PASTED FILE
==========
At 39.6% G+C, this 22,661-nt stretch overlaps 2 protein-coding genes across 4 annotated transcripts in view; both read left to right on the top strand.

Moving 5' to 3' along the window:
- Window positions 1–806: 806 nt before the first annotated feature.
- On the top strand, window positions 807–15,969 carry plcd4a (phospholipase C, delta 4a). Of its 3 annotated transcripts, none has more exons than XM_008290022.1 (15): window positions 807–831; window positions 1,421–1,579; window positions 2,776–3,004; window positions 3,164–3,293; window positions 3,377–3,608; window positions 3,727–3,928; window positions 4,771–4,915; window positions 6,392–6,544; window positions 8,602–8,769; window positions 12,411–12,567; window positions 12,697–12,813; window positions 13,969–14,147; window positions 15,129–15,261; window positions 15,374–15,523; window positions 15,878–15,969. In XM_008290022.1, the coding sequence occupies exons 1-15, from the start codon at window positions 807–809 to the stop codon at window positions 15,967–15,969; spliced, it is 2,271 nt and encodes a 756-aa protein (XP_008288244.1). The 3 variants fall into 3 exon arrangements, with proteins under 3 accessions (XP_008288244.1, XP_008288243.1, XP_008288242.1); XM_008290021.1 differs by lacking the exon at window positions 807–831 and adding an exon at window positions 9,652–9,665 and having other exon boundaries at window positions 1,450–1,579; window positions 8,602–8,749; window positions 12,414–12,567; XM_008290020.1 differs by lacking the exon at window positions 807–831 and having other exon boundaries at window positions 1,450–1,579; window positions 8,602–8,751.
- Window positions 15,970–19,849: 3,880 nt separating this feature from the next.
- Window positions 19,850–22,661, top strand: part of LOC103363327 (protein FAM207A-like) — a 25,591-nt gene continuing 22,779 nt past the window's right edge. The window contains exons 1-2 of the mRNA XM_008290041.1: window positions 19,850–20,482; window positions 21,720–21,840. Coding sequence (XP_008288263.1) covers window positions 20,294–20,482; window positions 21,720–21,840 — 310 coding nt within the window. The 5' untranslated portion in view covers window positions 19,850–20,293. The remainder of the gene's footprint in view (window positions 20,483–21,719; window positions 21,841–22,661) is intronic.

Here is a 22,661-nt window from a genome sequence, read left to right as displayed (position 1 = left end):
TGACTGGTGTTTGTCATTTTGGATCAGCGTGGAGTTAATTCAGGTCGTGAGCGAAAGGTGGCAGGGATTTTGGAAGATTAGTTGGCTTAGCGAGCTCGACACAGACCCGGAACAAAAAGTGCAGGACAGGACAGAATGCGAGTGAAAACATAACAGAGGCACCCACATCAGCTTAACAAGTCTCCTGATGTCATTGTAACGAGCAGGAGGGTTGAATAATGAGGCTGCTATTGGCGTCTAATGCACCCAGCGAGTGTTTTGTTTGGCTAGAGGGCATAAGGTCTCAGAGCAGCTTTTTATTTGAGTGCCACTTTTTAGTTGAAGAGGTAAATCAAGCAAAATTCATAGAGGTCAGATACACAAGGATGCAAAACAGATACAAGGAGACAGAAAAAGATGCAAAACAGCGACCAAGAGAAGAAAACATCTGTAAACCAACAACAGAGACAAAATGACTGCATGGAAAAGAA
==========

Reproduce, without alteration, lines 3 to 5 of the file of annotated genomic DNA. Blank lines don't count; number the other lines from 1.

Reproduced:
- Window positions 1–806: 806 nt before the first annotated feature.
- On the top strand, window positions 807–15,969 carry plcd4a (phospholipase C, delta 4a). Of its 3 annotated transcripts, none has more exons than XM_008290022.1 (15): window positions 807–831; window positions 1,421–1,579; window positions 2,776–3,004; window positions 3,164–3,293; window positions 3,377–3,608; window positions 3,727–3,928; window positions 4,771–4,915; window positions 6,392–6,544; window positions 8,602–8,769; window positions 12,411–12,567; window positions 12,697–12,813; window positions 13,969–14,147; window positions 15,129–15,261; window positions 15,374–15,523; window positions 15,878–15,969. In XM_008290022.1, the coding sequence occupies exons 1-15, from the start codon at window positions 807–809 to the stop codon at window positions 15,967–15,969; spliced, it is 2,271 nt and encodes a 756-aa protein (XP_008288244.1). The 3 variants fall into 3 exon arrangements, with proteins under 3 accessions (XP_008288244.1, XP_008288243.1, XP_008288242.1); XM_008290021.1 differs by lacking the exon at window positions 807–831 and adding an exon at window positions 9,652–9,665 and having other exon boundaries at window positions 1,450–1,579; window positions 8,602–8,749; window positions 12,414–12,567; XM_008290020.1 differs by lacking the exon at window positions 807–831 and having other exon boundaries at window positions 1,450–1,579; window positions 8,602–8,751.
- Window positions 15,970–19,849: 3,880 nt separating this feature from the next.